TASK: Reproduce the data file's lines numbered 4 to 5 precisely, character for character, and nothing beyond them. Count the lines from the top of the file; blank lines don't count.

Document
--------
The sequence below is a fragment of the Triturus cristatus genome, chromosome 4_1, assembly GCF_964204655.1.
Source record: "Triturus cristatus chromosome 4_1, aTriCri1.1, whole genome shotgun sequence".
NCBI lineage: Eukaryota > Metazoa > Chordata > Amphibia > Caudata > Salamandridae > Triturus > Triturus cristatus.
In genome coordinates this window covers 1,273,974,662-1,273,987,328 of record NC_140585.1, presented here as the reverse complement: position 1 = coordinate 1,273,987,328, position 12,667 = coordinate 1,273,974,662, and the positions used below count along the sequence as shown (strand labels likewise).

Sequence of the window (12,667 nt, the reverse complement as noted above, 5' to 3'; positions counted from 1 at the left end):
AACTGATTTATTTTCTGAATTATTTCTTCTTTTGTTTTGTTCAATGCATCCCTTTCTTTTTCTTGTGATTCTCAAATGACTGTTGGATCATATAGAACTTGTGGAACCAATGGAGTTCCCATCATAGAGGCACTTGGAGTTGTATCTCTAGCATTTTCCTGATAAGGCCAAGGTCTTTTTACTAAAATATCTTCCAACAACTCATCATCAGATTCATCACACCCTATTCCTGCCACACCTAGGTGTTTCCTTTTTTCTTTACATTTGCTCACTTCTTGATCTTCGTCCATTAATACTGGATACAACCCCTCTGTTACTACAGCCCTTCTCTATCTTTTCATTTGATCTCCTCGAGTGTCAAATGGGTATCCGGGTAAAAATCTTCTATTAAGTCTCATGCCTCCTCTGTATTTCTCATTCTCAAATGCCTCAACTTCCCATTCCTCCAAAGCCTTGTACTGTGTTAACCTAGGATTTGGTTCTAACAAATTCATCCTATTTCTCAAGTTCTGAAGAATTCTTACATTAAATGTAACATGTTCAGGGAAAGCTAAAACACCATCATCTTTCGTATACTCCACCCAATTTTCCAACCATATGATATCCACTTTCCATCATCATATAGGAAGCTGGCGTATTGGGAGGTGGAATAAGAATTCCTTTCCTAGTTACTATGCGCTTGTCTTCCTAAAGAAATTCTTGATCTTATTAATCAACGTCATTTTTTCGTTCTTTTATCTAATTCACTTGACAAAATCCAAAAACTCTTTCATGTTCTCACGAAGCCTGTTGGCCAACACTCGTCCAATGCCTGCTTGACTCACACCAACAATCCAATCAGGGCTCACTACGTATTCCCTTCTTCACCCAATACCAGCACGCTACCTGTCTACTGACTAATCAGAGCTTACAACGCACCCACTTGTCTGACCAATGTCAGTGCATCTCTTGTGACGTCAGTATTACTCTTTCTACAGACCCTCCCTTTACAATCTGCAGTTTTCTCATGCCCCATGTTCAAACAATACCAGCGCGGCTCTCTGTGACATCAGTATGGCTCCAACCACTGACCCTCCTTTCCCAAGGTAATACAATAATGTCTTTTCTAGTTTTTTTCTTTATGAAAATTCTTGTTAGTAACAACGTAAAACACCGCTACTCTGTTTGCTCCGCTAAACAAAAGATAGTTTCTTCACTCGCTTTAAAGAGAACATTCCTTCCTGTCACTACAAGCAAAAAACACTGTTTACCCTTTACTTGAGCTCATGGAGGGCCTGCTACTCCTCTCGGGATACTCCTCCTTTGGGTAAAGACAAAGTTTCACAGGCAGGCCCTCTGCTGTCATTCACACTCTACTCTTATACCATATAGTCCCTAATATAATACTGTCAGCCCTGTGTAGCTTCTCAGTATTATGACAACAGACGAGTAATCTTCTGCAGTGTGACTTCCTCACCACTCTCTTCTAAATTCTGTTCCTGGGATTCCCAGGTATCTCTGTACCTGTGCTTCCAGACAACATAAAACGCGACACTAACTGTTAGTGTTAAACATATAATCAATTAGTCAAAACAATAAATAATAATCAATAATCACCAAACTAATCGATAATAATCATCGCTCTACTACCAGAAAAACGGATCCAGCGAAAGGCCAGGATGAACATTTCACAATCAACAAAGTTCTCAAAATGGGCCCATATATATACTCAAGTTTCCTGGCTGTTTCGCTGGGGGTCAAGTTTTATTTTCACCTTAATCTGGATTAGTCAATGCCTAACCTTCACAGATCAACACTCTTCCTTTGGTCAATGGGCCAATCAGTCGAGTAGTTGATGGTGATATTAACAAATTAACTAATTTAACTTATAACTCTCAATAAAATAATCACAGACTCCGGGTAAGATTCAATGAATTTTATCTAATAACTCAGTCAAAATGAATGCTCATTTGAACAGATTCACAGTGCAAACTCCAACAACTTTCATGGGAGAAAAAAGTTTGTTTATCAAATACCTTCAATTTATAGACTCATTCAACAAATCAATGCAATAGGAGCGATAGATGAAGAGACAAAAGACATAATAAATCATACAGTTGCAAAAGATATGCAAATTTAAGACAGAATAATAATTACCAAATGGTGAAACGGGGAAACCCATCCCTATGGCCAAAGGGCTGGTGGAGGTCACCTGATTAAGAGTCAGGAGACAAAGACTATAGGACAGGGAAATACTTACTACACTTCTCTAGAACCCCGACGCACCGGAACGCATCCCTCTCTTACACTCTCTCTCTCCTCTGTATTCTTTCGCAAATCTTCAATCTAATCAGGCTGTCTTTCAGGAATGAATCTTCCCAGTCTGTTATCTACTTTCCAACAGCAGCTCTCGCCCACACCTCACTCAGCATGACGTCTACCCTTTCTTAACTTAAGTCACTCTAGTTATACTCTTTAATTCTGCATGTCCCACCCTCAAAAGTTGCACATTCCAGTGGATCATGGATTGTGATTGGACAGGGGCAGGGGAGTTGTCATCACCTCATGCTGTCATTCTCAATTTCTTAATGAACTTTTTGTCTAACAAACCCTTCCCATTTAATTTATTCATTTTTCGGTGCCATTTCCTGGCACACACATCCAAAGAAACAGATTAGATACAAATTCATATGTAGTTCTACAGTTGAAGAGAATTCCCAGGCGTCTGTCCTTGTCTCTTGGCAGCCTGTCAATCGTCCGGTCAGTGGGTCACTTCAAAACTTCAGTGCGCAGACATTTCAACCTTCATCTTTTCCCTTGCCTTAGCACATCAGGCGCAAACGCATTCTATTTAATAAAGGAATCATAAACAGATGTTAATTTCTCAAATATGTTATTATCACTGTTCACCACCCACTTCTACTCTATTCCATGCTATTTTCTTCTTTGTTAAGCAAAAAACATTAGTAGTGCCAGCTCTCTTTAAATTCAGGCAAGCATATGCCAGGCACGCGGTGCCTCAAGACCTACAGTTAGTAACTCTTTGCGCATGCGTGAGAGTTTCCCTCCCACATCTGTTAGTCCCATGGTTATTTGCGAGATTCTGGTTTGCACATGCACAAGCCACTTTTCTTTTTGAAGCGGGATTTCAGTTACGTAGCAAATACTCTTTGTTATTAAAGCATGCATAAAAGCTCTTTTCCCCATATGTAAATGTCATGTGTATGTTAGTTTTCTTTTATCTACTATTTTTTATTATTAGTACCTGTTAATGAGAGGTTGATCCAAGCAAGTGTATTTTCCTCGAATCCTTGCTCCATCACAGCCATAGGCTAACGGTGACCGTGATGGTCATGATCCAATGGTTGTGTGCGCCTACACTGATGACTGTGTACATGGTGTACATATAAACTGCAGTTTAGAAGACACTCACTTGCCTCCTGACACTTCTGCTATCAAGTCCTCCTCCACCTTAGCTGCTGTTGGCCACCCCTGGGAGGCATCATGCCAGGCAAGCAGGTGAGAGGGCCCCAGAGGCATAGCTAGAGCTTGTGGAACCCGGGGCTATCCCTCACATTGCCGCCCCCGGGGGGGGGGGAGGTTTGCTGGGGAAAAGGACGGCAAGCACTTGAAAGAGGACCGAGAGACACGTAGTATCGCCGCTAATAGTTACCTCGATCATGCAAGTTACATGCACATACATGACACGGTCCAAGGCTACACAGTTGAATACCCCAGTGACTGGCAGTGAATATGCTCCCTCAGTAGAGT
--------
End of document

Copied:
In genome coordinates this window covers 1,273,974,662-1,273,987,328 of record NC_140585.1, presented here as the reverse complement: position 1 = coordinate 1,273,987,328, position 12,667 = coordinate 1,273,974,662, and the positions used below count along the sequence as shown (strand labels likewise).

Sequence of the window (12,667 nt, the reverse complement as noted above, 5' to 3'; positions counted from 1 at the left end):